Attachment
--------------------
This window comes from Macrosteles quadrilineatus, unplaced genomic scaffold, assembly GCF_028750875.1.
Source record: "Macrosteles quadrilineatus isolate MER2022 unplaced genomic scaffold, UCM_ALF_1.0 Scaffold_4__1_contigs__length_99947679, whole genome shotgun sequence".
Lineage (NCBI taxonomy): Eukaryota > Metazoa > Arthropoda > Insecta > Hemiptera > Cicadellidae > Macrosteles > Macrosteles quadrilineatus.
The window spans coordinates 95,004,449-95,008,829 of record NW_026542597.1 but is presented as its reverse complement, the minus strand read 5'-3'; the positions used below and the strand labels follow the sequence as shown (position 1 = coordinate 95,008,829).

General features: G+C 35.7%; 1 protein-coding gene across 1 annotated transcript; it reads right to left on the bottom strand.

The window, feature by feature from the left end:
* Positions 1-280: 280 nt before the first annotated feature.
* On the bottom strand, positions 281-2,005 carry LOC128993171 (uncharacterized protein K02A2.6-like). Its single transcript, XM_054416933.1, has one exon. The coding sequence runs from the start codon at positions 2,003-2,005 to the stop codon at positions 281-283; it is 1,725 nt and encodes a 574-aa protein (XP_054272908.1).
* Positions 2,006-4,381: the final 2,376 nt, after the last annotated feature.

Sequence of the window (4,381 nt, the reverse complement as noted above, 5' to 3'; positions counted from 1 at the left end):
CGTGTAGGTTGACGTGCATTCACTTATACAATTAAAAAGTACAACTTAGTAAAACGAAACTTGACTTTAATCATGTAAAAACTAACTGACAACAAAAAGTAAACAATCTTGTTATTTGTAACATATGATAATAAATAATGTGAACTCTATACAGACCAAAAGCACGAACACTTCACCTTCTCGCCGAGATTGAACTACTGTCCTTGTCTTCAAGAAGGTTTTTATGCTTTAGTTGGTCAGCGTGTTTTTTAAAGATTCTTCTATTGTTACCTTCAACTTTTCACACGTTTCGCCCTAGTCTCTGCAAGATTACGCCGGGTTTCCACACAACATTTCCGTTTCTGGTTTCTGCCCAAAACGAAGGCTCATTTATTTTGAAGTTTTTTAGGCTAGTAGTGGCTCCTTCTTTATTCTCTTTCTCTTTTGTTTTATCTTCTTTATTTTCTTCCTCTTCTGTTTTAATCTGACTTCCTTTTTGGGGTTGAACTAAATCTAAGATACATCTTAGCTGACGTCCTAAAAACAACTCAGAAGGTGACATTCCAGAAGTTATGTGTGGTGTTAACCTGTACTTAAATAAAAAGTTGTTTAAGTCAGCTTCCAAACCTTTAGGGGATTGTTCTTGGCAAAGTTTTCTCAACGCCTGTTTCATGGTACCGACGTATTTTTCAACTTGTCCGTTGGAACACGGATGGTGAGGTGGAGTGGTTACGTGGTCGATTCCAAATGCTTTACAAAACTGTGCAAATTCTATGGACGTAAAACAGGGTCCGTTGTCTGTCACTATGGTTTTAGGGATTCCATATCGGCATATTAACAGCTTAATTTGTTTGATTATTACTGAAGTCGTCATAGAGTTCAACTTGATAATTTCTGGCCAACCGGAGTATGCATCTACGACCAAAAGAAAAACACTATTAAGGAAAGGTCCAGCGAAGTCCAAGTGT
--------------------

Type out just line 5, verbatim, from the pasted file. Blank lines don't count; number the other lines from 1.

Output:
General features: G+C 35.7%; 1 protein-coding gene across 1 annotated transcript; it reads right to left on the bottom strand.